Julia is a high-level dynamic programming language designed to address the needs of high-performance numerical analysis and computational science, without the typical need of separate compilation to be fast, while also being effective for general-purpose programming, web use or as a specification language.
Distinctive aspects of Julia’s design include a type system with parametric polymorphism and types in a fully dynamic programming language and multiple dispatch as its core programming paradigm. It allows concurrent, parallel and distributed computing, and direct calling of C and Fortran libraries without glue code.
Julia is garbage-collected, uses eager evaluation and includes efficient libraries for floating-point calculations, linear algebra, random number generation, fast Fourier transforms and regular expression matching.
Work on Julia was started in 2009 by Jeff Bezanson, Stefan Karpinski, Viral B. Shah, and Alan Edelman who set out to create a language that was both high-level and fast. On Valentine’s Day 2012 the team launched a website with a blog post explaining the language’s mission. Since then, the Julia community has grown, with over 1,200,000 downloads as of September 2017. It has attracted some high-profile clients, from investment manager BlackRock, which uses it for time-series analytics, to the British insurer Aviva, which uses it for risk calculations. In 2015, the Federal Reserve Bank of New York used Julia to make models of the US economy, noting that the language made model estimation “about 10 times faster” than before (previously used MATLAB). Julia’s co-founders established Julia Computing in 2015 to provide paid support, training, and consulting services to clients, though Julia itself remains free to use. At the 2017 JuliaCon conference, Jeff Reiger, Keno Fischer and others announced that the Celeste project used Julia to achieve “peak performance of 1.54 petaflop using 1.3 million threads” on over 8000 Knights Landing (KNL) nodes of the Cori supercomputer (the 5th fastest in the world at the time; 6th fastest as of June 2017). Julia thus joins C, C++, and Fortran as high-level languages in which petaflop computations have been written.
According to the official website, the main features of the language are:
- Multiple dispatch: providing ability to define function behavior across many combinations of argument types
- Dynamic type system: types for documentation, optimization, and dispatch
- Good performance, approaching that of statically-typed languages like C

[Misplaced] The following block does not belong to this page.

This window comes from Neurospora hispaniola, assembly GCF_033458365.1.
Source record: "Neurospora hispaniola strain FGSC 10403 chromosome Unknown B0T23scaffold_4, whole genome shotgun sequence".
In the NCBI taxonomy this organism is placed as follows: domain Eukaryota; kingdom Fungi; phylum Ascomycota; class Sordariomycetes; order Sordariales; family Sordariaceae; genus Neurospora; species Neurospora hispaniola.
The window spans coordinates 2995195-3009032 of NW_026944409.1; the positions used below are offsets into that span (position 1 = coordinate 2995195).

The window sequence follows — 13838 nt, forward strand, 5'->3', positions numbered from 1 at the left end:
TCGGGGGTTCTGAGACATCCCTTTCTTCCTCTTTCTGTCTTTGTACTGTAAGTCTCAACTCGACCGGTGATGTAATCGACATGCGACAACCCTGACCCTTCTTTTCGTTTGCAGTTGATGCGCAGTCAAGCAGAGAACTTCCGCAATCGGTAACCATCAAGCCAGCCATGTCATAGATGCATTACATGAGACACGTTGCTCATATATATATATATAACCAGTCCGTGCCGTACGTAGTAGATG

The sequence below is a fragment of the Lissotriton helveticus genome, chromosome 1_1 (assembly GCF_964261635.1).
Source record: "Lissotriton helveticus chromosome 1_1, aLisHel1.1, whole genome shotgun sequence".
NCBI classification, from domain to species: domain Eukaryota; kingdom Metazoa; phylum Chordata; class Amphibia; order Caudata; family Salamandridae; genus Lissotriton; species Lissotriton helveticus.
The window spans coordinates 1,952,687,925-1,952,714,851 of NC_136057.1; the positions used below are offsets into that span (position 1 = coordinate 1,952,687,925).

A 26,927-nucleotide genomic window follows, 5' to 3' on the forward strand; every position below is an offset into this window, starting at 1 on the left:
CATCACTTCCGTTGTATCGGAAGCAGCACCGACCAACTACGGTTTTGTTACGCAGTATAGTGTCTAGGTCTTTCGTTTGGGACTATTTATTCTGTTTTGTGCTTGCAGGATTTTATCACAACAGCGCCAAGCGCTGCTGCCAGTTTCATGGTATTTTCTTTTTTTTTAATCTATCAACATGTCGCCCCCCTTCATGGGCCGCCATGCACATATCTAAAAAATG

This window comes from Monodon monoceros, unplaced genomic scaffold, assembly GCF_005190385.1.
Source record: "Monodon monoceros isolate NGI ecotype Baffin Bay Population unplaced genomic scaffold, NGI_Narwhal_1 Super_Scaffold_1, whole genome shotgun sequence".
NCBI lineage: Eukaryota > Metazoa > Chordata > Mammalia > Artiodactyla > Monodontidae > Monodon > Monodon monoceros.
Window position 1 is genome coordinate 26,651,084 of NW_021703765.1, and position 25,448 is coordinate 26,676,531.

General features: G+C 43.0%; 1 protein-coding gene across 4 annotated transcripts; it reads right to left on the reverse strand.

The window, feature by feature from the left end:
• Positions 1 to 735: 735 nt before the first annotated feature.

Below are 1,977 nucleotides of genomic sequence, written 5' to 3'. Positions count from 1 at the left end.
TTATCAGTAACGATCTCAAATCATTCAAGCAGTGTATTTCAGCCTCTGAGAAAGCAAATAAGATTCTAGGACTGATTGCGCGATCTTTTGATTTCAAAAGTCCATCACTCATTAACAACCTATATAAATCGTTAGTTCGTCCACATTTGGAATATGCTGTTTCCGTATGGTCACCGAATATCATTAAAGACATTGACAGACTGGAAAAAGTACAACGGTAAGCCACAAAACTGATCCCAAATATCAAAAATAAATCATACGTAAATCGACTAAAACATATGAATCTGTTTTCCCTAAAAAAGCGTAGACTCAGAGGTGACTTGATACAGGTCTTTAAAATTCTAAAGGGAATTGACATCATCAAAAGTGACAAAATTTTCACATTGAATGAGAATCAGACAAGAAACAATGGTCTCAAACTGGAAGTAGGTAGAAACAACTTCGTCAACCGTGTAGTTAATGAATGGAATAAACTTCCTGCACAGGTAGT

- A built-in package manager
- Lisp-like macros and other metaprogramming facilities
- Call Python functions: use the PyCall package
- Call C functions directly: no wrappers or special APIs
- Powerful shell-like abilities to manage other processes
- Designed for parallel and distributed computing
- Coroutines: lightweight green threading
- User-defined types are as fast and compact as built-ins
- Automatic generation of efficient, specialized code for different argument types
- Elegant and extensible conversions and promotions for numeric and other types
- Efficient support for Unicode, including but not limited to UTF-8
Multiple dispatch (also termed multimethods in Lisp) is a generalization of single dispatch – the polymorphic mechanism used in common object-oriented programming (OOP) languages – that uses inheritance. In Julia, all concrete types are subtypes of abstract types, directly or indirectly subtypes of the Any type, which is the top of the type hierarchy. Concrete types can not be subtyped, but composition is used over inheritance, that is used by traditional object-oriented languages (see also inheritance vs subtyping).
Julia draws significant inspiration from various dialects of Lisp, including Scheme and Common Lisp, and it shares many features with Dylan (such as an ALGOL-like free-form infix syntax rather than a Lisp-like prefix syntax, while in Julia “everything” is an expression) – also a multiple-dispatch-oriented dynamic language – and Fortress, another numerical programming language with multiple dispatch and a sophisticated parametric type system. While Common Lisp Object System (CLOS) adds multiple dispatch to Common Lisp, not all functions are generic functions.
In Julia, Dylan and Fortress extensibility is the default, and the system’s built-in functions are all generic and extensible. In Dylan, multiple dispatch is as fundamental as it is in Julia: all user-defined functions and even basic built-in operations like + are generic. Dylan’s type system, however, does not fully support parametric types, which are more typical of the ML lineage of languages. By default, CLOS does not allow for dispatch on Common Lisp’s parametric types; such extended dispatch semantics can only be added as an extension through the CLOS Metaobject Protocol. By convergent design, Fortress also features multiple dispatch on parametric types; unlike Julia, however, Fortress is statically rather than dynamically typed, with separate compiling and executing phases.
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